Is It Really a Coal Auction When Only One Company Bids?

Doc Searls/CC BY-SA 2.0

Take this alongside Interior Secretary Salazar's chummy talk about oil leasing in the Gulf of Mexico from yesterday: Climate Progress outlines how the majority of coal lease auctions really aren't auctions at all, in that only one bidder is involved, allowing them to bid the minimum that the Bureau of Land Management allows.

Keep in mind that the coal being auctioned off is on public land, that is, supposedly owned by the taxpayers in the United States.

The following quote refers to the planned BLM auction of 721 million tons of coal in the Powder River Basin of Wyoming—an amount that will produce roughly a gigaton of CO emissions when burned:

Over the last 20 years, only 3 of 21 lease by applications had more than one bidder. Since Peabody knows it will face no competitive pressure, it can simply offer the lowest possible price, secure in the knowledge that if it doesn’t meet BLM’s absurdly low minimum price, it can just try again later. In fact, that’s just what happened with the South Porcupine tract; Peabody’s initial offer of just $0.90 per ton was rejected as too low by the BLM – so they simply held another auction a few weeks later and accepted Peabody’s offer of $1.11 per ton. In both “auctions” Peabody was the only bidder.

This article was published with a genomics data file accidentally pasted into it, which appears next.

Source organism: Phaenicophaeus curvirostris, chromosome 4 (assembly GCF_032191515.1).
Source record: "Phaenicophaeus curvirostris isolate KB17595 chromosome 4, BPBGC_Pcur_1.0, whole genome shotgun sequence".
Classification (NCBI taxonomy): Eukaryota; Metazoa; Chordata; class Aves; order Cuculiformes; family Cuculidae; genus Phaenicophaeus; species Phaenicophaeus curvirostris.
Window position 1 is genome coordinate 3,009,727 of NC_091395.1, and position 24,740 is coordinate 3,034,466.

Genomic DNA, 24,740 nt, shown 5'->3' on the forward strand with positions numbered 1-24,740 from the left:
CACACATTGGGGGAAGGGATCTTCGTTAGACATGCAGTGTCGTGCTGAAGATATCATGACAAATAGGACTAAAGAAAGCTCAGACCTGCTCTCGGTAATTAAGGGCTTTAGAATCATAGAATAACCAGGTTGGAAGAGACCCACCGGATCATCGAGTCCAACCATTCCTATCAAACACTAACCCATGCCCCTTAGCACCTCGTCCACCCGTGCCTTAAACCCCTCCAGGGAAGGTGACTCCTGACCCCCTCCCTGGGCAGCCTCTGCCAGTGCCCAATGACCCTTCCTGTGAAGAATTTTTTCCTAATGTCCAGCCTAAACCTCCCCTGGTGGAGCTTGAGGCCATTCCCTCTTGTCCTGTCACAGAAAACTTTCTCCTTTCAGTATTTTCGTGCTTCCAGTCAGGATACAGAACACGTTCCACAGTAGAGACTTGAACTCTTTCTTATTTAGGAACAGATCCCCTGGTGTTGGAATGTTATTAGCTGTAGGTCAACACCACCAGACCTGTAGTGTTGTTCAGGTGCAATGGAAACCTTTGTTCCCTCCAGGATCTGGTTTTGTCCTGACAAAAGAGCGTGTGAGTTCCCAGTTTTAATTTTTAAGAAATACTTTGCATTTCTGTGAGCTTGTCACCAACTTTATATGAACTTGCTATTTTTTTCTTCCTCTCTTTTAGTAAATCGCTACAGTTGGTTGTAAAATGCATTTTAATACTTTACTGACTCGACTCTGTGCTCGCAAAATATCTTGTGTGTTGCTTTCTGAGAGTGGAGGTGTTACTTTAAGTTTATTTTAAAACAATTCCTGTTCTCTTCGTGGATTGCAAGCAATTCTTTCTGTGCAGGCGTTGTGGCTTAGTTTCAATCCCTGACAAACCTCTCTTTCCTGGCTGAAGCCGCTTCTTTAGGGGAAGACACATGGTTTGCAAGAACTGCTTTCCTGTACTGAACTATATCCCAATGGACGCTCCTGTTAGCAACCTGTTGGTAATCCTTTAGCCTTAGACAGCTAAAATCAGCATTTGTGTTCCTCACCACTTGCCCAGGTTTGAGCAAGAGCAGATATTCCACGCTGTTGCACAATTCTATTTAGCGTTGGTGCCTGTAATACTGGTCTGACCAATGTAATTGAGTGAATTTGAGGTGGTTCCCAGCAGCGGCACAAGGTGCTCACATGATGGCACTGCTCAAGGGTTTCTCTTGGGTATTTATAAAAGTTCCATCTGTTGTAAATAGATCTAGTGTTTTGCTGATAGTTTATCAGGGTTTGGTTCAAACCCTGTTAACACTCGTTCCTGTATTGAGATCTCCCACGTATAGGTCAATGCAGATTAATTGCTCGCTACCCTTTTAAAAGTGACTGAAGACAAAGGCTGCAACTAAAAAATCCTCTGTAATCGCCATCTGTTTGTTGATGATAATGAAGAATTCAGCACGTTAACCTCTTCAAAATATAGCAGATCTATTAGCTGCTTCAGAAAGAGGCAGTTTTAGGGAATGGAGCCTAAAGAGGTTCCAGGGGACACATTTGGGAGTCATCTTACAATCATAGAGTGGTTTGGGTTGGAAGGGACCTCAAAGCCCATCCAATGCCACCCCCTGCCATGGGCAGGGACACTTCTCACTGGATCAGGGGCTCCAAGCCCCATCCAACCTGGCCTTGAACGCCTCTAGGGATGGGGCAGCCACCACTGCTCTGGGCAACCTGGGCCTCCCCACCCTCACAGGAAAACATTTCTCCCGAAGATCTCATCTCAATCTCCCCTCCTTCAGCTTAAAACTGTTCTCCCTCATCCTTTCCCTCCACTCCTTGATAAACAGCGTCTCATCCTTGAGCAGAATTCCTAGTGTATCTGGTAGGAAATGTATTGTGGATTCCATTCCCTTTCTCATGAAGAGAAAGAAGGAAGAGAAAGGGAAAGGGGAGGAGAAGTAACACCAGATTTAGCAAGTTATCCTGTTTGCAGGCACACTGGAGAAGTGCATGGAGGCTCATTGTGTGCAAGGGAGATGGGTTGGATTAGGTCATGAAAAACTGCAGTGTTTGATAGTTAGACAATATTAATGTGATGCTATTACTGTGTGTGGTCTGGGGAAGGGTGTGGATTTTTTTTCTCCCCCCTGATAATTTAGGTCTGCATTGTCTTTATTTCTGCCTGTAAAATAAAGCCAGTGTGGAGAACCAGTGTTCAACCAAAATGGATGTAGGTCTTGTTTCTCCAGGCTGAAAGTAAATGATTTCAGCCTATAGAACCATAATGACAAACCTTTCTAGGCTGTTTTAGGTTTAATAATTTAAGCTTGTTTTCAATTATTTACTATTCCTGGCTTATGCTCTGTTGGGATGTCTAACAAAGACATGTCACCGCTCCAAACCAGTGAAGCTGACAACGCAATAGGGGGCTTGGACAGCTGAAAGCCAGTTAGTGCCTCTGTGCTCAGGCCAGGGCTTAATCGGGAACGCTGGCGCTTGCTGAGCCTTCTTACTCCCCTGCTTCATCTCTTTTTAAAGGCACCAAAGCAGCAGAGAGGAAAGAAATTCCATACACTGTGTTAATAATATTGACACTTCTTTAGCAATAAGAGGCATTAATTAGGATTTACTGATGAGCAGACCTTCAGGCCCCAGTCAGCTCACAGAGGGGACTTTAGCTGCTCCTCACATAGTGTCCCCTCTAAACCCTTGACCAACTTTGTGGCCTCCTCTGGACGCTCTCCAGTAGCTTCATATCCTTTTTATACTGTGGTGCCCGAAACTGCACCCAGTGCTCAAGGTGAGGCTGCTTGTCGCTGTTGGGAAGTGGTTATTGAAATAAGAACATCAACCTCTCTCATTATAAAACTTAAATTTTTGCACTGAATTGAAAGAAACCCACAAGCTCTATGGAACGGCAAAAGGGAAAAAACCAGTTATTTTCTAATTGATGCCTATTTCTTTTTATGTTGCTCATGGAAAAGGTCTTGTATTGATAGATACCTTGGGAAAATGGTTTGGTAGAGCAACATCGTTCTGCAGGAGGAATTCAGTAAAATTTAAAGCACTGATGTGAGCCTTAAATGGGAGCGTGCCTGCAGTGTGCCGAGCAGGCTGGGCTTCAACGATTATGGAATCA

Read more: Climate Progress

Tags: Coal | Mining

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